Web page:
Gardens traditionally symbolize renewal, new life, and growth. Tending to a garden is emotionally tied to nurturing, empathy, and change. All good things. Second Generation Theatre’s production of The Secret Garden Spring Edition, embraces the very best of these positive attributes in an elegant and lush production on stage now at the Shea’s Smith Theatre.
The Secret Garden – the book – is a classic in the young adult literature canon, written by British born author Frances Hodgson Burnett in 1911. The source work is dark and dour sometimes, and frankly, as a young reader, it scared the bejeebers out of me. Think of Jane Eyre meets Wuthering Heights with a side of Rebecca written for girls. The moors are keening, the housekeeper is evil, the orphan is in a state, and the master is aloof in his sadness. And there are secrets, plenty of secrets. Movies and made for TV versions were made through the years. In 1991, it was made into a Tony Award-winning musical by Marsha Norman and Lucy Simon, starring Mandy Patinkin and the late and luminous Rebecca Luker.
Second Generation is presenting the ‘spring’ version, shortened to 90 minutes in two acts for a family audience. It’s a little gem of a show. Michael Oliver Walline’s direction and choreography create and sustain a mood of hope over gloom in a way that elevates the core story to a dreamy, wondrous place.
The production is also a showcase for the next generation of Buffalo theatre, featuring two youth actors. Ella Hinklin is young Mary Lennox. Yes, she foot-stomps with spoiled brattiness and is petulant as all get out. But heck, her parents just died of cholera in India and she was shipped off to her uncle Archibald Craven’s (Louis Colaiacovo) manse on the moors. Her uncle’s brother Neville Craven (John Panepinto) is a creepy doctor and the head housekeeper (Anne DeFazio) isn’t exactly a warm hug. Who wouldn’t pitch a fit or two? Hinklin wraps herself in this role; when she announces to Martha the chambermaid (Amy Jakiel} that “you can dress me now” and shoots her arms into the air, the expressions on both their faces is priceless. As all good characters – and garden roses – do, she blossoms with extra attention and plenty of love from Martha and her brother Dickon (Joe Russi), Ben the gruff gardener (John Kreuzer), and her secret cousin Colin (Clark Garvey).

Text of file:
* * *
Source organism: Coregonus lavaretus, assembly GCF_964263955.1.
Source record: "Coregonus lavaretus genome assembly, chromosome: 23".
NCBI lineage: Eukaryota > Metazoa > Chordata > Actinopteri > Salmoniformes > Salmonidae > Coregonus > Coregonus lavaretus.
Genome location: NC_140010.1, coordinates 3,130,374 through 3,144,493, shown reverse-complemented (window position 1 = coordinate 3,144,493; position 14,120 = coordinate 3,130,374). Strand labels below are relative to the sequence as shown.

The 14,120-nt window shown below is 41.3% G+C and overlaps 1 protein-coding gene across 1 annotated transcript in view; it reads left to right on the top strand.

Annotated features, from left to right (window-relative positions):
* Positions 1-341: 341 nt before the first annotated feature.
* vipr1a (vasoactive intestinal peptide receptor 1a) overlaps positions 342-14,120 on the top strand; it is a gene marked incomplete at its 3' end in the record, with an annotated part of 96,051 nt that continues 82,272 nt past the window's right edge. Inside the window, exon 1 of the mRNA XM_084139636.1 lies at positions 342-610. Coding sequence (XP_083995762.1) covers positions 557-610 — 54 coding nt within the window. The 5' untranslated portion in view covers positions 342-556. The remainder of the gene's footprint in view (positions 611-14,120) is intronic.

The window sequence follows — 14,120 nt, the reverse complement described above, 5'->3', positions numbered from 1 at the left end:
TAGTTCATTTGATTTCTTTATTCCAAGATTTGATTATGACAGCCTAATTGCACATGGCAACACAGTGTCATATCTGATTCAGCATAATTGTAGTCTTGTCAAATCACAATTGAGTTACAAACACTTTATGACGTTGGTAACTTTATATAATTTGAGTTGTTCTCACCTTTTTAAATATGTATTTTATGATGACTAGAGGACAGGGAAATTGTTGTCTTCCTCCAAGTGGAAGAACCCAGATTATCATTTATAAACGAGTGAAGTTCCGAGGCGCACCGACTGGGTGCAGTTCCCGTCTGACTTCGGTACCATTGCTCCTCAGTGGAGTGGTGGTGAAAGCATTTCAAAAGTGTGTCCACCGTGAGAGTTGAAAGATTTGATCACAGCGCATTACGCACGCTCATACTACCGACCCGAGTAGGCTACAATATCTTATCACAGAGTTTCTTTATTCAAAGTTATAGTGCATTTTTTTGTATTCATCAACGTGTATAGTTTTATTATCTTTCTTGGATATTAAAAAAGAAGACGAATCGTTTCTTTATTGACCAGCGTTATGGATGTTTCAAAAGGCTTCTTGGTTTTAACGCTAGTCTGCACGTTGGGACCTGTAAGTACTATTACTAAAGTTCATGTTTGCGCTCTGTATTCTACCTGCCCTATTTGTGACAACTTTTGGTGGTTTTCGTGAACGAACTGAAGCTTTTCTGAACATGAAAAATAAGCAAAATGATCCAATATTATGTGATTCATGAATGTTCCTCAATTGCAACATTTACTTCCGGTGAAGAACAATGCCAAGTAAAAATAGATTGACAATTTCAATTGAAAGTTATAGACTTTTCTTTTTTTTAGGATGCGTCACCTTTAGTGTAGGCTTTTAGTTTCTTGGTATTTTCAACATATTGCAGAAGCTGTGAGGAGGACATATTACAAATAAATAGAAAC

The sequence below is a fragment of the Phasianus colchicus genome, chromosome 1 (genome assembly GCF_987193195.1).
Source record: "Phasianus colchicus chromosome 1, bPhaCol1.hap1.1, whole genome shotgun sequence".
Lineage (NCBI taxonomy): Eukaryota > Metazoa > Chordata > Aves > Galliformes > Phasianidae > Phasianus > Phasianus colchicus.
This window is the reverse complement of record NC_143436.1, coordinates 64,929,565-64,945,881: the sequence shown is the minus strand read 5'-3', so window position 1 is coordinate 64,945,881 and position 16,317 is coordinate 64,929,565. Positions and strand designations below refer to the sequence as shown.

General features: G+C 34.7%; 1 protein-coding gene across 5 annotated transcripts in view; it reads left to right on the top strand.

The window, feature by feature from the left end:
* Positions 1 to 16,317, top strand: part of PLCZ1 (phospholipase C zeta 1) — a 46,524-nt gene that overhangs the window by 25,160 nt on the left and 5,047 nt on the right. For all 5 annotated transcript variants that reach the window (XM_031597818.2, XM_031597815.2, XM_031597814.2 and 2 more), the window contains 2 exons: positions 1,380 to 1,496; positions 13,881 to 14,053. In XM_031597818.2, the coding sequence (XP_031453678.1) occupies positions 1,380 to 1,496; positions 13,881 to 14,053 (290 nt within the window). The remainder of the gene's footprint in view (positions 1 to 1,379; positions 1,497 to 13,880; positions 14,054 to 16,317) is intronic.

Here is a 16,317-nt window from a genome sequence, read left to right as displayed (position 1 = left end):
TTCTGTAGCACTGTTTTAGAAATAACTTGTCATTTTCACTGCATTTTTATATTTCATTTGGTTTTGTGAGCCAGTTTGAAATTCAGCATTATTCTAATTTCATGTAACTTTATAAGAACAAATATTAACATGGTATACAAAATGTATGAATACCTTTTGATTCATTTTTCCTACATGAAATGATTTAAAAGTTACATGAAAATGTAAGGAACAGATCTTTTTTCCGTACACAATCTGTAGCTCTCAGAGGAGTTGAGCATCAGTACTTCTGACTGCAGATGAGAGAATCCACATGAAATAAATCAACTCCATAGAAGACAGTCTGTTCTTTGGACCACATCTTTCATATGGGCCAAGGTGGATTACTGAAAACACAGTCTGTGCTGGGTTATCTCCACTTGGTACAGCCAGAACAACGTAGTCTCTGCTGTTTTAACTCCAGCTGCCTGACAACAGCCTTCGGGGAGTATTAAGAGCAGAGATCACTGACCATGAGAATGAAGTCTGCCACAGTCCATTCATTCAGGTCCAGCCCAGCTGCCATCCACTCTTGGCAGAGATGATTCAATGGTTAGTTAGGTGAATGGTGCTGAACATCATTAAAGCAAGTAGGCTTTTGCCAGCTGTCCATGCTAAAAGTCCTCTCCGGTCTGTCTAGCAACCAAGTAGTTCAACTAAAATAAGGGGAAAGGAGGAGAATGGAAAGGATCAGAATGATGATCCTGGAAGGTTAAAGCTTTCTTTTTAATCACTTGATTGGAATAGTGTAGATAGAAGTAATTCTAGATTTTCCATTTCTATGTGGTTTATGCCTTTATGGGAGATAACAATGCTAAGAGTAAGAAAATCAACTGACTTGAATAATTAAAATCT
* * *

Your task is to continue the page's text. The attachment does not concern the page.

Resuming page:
And then there’s the rest of the cast: ghosts of Lennox and Craven family members and the long neglected garden is a ghost, too. The ensemble is dressed in white and dancing – almost floating – on and off the stage, using the tiered stage and house to full advantage as they weave through this story. Mary’s parents (Bob Mazierski and Leah Berst) and her Aunt Lily (Kelly Copps) are among the no longer living and bring an eerie comfort to the story; they’re here to haunt with hope. The other key character in our story is the robin who sings to Dickon and the gardener and who guides Mary to the key that unlocks the over grown gate of the secret garden. Maria Pedro is as expressive as a real bird as she flutters a faux feathered friend from her fingers. This was charming. Jenn Stafford – real life mother to Hinklin – steps out of the ensemble for a small moment as Mrs. Winthrop, head of girls school where young Mary is determined not to attend. She’s wonderfully haughty and uppity with a glimpse of the signature Stafford sass.
The show is full of beautifully powerful performances: when the two Craven brothers sing “Lily’s Eyes” about Archibald’s late wife (yup, Neville was crushin’ on his sister in law), it’s wistful and poignant. Copps as Lily is exquisite: her lilting soprano is lovely and her rendition of “How Could I Ever Know” is filled with love and longing. It’s Russi as Dickon who absolutely delights: remember his simpering and then his snarling performance as the Master of Ceremonies in Cabaret last season? His Dickon is sprightly yet strong in his conviction that the garden is “Wick,” (Yorkshire slang for alive). He’s a charmer wrapped in an aura of quirky kindness. Jakiel as the chambermaid is endearing and her second act song “Hold On” is a powerful anthem to hope.
This company never disappoints. Walline’s production team – Allan Paglia, music director, Chris Cavanagh, lighting/sound/technical director, Jenna Damberger, costume design and their teams – built the infrastructure for an exceptional experience with this show. Every element supports Mary’s transformation from lonely, spoiled little girl to nurturing and caring young woman.
It’s no secret: The Secret Garden is a delight, from the music and staging to the evocative story of hope against melancholy. It’s a short run (to October 30) and its 90 minute (15 minutes for an intermission) make it just right for older kids to enjoy with their families. Find details at www.secondgenerationtheatre.com.
My one kvetch: the lack of a printed program. I get it…printing is expensive. Younger audiences don’t revel in turning real paper pages. But there are some of us who don’t love waiting until we get home to visit a website and I’m a rule follower so my phone is turned off before I cross the theatre threshold.